Blogger Children and Technology Committee

Engaging Families and Technology with Byte-Sized Programming

Bee Bots, Osmos, and iPads are a great introduction to early technology.

Ready to introduce new technology, but uncertain about patron interest?  Why not try what we call “byte-sized programming”?  It introduces a variety of tech in a station-based environment.  The more stations, the more entry points you have to engage your families with tech.  You can introduce a variety of topics that appeal to all generations.  Plus, these programs are easily customized to your space, patron interests, and budget, and are held on a come-and-go basis.

Blogger Kaitlin Frick

STEAM Programming: Coding with Character(s)

Some of you may remember my first post for ALSC, published just a few months ago, entitled An Old-School Spin on STEAM Programming. It’s focus was an at-that-time recent program a colleague and I had run at 53rd Street, where school-age children were presented with a series of Choose Your Own Adventure-style challenges. Each week followed a different theme (pirates, space, etc.), and participants were asked to complete a series of STEAM projects, from pattern matching to coding, to aid them in their quests. A dear friend of mine (who is one of the best librarians I know) took this concept to the next level by creating a Super Mario-themed adventure that far surpassed the original programming. (No, I’m not putting myself down. Her programming is just so beyond what I could have created, it’s unbelievable.) To get an idea of how this program came together, I sent some interview…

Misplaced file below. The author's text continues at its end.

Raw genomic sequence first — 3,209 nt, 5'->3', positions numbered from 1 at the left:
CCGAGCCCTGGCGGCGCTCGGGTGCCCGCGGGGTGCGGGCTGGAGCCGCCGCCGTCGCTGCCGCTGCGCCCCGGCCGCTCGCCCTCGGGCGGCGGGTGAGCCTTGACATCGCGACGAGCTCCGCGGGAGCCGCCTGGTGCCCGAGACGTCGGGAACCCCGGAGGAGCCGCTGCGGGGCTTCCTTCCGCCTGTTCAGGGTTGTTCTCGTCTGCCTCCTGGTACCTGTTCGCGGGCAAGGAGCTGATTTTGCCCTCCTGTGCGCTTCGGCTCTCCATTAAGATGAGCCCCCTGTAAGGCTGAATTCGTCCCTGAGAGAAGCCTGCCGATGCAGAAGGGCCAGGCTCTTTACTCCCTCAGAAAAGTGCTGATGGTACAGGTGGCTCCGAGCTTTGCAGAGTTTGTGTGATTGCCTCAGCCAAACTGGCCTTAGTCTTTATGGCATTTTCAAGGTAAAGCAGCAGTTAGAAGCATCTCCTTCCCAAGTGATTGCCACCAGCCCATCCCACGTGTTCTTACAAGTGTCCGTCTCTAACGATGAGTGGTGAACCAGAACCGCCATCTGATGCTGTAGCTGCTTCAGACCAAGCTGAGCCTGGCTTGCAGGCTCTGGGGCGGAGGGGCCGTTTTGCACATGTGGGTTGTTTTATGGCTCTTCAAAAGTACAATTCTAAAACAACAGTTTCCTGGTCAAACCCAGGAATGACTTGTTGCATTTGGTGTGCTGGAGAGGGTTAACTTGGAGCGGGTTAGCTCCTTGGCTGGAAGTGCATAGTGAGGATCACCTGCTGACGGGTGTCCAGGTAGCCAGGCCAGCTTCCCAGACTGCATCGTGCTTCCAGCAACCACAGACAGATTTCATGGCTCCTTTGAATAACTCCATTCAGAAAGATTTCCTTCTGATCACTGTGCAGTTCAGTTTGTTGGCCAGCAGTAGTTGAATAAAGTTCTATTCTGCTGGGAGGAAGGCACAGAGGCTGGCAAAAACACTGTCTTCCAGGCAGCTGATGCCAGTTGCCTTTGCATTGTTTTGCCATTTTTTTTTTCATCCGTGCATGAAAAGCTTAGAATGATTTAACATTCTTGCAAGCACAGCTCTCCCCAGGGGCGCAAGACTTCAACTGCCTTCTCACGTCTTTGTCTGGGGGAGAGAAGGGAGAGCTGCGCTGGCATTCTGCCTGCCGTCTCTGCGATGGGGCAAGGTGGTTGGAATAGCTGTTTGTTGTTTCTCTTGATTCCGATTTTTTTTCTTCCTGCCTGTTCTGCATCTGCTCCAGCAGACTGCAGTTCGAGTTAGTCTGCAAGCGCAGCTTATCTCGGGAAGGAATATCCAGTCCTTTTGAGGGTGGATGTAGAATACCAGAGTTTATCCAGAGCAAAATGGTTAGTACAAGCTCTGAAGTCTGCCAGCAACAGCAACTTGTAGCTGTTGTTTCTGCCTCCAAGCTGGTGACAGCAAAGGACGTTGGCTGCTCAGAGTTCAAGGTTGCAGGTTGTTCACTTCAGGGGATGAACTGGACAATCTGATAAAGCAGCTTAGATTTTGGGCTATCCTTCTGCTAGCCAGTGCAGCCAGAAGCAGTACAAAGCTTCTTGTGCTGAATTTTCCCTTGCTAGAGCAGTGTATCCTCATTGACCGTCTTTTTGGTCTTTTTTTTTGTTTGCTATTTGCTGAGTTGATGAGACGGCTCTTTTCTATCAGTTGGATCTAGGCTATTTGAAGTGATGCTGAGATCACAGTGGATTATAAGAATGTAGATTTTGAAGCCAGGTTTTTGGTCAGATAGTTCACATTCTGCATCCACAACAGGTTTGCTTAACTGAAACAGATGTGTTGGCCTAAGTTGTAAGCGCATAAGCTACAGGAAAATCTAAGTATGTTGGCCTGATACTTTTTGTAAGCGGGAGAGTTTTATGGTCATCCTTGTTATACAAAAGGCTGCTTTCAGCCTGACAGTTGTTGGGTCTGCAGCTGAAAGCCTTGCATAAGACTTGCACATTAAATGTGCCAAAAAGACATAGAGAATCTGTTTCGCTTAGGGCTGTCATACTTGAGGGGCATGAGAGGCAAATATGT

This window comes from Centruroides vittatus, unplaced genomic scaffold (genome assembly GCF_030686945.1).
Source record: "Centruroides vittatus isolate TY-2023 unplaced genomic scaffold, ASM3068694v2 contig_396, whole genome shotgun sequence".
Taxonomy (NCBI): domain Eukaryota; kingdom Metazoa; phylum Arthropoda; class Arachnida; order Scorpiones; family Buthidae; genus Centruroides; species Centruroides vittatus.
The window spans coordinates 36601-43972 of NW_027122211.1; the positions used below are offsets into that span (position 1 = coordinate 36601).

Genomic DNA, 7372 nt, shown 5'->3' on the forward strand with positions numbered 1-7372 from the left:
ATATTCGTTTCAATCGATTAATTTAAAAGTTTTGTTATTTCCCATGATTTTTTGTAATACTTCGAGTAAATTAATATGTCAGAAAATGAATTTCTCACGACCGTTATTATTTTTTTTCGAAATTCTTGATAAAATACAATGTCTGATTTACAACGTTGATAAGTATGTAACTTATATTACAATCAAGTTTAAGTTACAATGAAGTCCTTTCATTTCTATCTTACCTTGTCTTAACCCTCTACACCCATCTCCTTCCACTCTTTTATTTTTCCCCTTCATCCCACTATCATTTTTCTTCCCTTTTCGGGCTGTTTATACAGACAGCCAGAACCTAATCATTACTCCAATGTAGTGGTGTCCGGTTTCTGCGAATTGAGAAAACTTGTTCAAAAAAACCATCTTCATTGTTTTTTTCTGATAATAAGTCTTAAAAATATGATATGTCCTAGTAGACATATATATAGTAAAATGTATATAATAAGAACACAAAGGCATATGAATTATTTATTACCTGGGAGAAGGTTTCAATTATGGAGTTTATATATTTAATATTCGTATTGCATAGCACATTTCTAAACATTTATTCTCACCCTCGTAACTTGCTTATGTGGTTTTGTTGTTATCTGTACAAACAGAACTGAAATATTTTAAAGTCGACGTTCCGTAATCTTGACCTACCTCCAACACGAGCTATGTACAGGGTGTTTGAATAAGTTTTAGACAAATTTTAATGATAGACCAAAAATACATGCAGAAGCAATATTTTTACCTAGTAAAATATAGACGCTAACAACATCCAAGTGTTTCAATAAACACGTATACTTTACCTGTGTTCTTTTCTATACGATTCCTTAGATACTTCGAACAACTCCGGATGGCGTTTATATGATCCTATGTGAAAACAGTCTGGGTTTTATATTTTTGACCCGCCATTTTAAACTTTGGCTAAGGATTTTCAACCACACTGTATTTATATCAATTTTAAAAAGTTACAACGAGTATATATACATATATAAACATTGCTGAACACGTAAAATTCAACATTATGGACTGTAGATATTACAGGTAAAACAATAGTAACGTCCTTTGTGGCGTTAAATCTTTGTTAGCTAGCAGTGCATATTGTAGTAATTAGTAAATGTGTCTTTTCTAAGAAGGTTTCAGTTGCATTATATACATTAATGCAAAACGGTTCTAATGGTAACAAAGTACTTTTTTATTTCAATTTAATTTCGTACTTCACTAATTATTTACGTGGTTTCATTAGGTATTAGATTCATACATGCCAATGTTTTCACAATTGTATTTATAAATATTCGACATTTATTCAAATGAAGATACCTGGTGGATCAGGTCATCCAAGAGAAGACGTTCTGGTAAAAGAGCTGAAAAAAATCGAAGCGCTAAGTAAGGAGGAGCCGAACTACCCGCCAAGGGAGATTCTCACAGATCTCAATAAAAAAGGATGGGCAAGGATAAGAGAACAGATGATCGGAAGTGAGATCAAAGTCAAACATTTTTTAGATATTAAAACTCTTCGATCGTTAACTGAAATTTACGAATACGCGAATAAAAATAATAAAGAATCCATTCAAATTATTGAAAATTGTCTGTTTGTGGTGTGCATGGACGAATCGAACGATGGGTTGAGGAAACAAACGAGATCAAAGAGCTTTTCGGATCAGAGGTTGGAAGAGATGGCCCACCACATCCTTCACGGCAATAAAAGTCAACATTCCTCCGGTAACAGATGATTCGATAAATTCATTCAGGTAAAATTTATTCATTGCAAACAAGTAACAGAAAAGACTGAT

Blogger Sarah Bean Thompson

Branding the Library

My staff and I love doing programming around geeky fandoms and pop culture. Whatever our kids and teens are talking about, we love to program around it. We have so much fun with our fandom programs and they are always well attended. But it makes me wonder what we can do to make sure all library programs have the same draw. When we put a character name or popular brand to something, people come. Pete the Cat costume character event? 600 people. Star Wars Reads Day? 200 people. Harry Potter Trivia Event? 75 people. Doc McStuffins Stuffie Clinic? 120 people. Halloween Storytime and Trick-or-Treat Parade in the Library-366 people. My average program attendance this summer? 31. Yes, 31 is still a great number and attendance. Yes these big name programs are fun and bring people into the library. But looking at what we plan for these programs compared to what we plan for…

ALA Annual 2014

Sharing iDí­as : Diverse Programming at Your Library

One great initiative that the Public Awareness Committee works to promote is El dí­a de los niños/ El dí­a de los libros (Children’s Day/ Book Day), which was founded in 1996 by Latino children’s author Pat Mora. Dí­a is a special way for libraries to emphasize the importance of advocating literacy to children of all backgrounds while also encouraging families and children to connect with multicultural books, cultures and languages. Exposure to diversity on a regular basis is very important for children and the public library is poised as the perfect space to provide diverse encounters. You can read more about why nurturing cultural diversity in your library is important by reading Jamie Campbell Naidoo’s wonderful ALSC white paper The Importance of Diversity in Library Programs and Material Collections for Children. At the recent ALA Annual Conference in Las Vegas, Naidoo and Debby Gold of the Cuyahoga County Public Library…